Georgia To Spend $100 Million Meant For Helping Homeowners On Corporate Giveaways Instead

Photo by flickr user gilsonrome

Several states have been taking their share of the $25 billion foreclosure fraud settlement that was crafted in February with the nation’s five biggest banks and, instead of using the money for its intended purpose of providing foreclosure relief to troubled homeowners, have used it to bolster other areas of their budgets. Georgia lawmakers, for instance, have been planning to stash nearly $100 million from the settlement into their state’s general fund.

As Kate Little, president of the Georgia State Trade Association of Nonprofit Developers wrote today, that money did indeed wind up in the state’s general budget, where it will be spent on corporate giveaways — economic programs meant to entice companies to move to Georgia — rather than helping homeowners:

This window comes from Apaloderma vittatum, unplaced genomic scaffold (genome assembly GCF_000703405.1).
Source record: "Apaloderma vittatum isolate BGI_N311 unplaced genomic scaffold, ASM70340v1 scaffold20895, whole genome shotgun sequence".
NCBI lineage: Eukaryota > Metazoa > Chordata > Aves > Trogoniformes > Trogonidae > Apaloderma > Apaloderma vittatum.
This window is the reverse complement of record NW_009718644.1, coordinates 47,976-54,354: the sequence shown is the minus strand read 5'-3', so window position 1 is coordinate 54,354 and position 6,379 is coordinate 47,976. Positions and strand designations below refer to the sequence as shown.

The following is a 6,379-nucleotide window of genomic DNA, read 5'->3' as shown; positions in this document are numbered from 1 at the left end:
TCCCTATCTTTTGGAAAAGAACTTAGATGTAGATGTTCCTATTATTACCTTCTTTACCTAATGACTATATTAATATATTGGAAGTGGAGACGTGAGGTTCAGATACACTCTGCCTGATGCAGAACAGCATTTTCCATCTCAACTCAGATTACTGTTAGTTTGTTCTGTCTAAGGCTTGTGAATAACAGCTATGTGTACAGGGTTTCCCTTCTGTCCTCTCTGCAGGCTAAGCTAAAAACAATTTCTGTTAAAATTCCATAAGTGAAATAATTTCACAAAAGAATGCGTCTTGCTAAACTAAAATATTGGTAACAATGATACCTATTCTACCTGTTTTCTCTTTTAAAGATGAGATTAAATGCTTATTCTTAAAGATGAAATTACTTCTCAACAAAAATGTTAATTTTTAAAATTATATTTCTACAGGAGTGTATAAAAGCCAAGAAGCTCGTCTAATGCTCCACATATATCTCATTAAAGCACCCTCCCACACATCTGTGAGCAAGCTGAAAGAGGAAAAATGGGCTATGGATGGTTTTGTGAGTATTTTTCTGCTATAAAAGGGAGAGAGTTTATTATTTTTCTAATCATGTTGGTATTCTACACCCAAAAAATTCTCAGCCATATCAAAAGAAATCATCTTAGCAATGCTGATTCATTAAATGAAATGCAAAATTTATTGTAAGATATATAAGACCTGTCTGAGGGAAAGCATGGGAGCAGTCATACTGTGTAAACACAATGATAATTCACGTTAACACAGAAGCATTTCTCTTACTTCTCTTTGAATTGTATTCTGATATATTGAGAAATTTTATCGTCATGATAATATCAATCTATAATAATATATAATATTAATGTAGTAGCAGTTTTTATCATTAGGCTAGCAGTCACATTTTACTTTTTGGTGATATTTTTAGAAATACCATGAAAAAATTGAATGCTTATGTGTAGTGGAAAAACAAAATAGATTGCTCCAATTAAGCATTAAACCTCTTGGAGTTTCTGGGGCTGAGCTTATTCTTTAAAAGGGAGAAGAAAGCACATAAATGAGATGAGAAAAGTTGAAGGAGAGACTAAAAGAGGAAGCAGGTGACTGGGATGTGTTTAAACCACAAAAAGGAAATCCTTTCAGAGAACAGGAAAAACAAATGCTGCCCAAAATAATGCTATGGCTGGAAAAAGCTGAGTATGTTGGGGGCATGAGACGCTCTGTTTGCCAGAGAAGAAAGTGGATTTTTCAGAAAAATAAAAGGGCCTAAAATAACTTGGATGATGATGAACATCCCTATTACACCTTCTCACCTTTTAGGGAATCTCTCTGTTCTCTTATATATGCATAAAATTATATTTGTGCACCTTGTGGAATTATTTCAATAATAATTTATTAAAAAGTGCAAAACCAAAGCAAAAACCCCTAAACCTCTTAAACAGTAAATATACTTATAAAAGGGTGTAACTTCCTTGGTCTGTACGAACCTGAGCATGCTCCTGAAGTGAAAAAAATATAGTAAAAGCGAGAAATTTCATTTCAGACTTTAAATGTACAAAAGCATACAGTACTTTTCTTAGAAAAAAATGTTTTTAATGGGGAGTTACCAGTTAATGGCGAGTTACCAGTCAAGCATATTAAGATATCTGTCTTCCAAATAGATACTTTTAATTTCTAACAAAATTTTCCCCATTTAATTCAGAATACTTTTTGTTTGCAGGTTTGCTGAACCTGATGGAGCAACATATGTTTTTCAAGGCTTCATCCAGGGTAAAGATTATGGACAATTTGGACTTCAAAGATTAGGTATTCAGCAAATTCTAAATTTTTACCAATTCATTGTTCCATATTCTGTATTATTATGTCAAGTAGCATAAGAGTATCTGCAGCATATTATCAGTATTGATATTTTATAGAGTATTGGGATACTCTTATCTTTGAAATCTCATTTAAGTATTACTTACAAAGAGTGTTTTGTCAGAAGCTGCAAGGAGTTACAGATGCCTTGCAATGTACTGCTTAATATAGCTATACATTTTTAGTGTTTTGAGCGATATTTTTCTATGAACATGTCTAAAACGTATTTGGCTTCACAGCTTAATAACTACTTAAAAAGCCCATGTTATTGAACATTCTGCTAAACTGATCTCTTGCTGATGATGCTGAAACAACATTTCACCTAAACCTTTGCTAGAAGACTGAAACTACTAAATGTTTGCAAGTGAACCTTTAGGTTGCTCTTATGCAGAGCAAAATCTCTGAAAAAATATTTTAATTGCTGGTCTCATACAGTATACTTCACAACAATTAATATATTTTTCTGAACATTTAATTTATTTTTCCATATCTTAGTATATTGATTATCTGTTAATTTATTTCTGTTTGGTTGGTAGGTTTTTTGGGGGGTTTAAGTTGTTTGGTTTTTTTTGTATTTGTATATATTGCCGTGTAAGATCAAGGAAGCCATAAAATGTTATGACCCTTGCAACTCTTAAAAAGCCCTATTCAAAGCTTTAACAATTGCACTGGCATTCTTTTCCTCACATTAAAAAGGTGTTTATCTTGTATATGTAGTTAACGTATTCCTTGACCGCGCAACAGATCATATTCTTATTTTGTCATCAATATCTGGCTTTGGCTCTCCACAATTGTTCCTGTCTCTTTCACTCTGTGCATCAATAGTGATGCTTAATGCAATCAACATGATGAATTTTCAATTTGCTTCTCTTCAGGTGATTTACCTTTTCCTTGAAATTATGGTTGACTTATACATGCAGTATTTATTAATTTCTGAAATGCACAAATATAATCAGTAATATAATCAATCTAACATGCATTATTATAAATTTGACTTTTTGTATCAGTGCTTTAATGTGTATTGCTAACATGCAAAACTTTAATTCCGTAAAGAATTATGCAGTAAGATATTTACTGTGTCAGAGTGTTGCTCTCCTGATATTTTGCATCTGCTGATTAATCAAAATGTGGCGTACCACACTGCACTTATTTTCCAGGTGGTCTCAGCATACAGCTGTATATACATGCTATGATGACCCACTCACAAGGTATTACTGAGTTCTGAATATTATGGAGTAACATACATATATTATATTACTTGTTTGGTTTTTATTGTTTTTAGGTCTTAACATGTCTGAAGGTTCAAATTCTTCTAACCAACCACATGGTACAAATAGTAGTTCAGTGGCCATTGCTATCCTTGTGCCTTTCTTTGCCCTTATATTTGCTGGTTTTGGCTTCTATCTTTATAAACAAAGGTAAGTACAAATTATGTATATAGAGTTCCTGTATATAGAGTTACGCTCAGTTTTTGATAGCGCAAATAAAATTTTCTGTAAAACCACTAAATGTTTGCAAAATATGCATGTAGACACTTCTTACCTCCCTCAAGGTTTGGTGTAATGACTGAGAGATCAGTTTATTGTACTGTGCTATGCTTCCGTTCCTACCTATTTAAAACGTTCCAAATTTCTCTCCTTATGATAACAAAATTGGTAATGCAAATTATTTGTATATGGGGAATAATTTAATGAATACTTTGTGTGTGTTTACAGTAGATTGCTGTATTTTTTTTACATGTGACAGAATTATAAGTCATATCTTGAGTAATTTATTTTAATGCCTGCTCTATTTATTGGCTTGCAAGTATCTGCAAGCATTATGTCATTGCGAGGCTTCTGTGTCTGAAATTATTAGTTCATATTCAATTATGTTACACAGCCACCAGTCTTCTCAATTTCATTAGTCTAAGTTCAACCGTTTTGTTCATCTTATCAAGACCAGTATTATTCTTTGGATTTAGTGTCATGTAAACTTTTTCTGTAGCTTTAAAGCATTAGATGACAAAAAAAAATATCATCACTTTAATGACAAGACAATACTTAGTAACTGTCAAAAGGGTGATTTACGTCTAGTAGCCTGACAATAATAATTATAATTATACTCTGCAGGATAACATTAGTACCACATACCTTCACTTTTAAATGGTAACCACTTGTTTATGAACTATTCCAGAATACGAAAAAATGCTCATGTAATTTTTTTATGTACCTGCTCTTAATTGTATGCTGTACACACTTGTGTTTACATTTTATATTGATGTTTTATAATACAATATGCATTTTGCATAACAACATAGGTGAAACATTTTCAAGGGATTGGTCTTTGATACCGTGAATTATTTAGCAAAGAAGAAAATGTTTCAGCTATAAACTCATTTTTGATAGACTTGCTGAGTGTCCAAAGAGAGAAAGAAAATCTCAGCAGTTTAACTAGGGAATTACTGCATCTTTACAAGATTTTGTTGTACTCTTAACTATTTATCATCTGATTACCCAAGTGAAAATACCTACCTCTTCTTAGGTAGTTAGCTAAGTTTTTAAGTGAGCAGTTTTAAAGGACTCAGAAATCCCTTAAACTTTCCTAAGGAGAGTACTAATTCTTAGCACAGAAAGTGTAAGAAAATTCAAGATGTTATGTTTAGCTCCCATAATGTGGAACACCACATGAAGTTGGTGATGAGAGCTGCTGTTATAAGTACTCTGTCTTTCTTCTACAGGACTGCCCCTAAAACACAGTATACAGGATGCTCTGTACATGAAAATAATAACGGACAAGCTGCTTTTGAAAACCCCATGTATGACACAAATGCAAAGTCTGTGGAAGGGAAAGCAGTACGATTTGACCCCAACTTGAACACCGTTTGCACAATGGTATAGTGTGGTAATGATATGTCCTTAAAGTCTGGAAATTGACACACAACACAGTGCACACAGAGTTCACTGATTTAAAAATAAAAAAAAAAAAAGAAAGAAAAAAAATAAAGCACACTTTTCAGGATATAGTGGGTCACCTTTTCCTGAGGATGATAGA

According to Georgia’s Attorney General Sam Olens, the state’s Constitution requires such funds to be deposited in the general fund with the General Assembly responsible for determining how to allocate the money.

Gov. Nathan Deal and the General Assembly decided in the waning days of the 2012 session to divide the money between the Regional Economic Business Assistance (REBA) and the OneGeorgia Authority.

That means that none of the funds will go to address foreclosures, even though Georgia has consistently ranked in the top five of states across the country with the highest rates of foreclosure.

Georgia is hardly alone in siphoning off foreclosure settlement funds to plug holes in its budget. But using the money for corporate handouts — which often backfire on a state and lead to a race to the bottom as states attempt to out-do each other in terms of the biggest giveaways — is doubly insulting to homeowners depending on the settlement to provide them with a lifeline.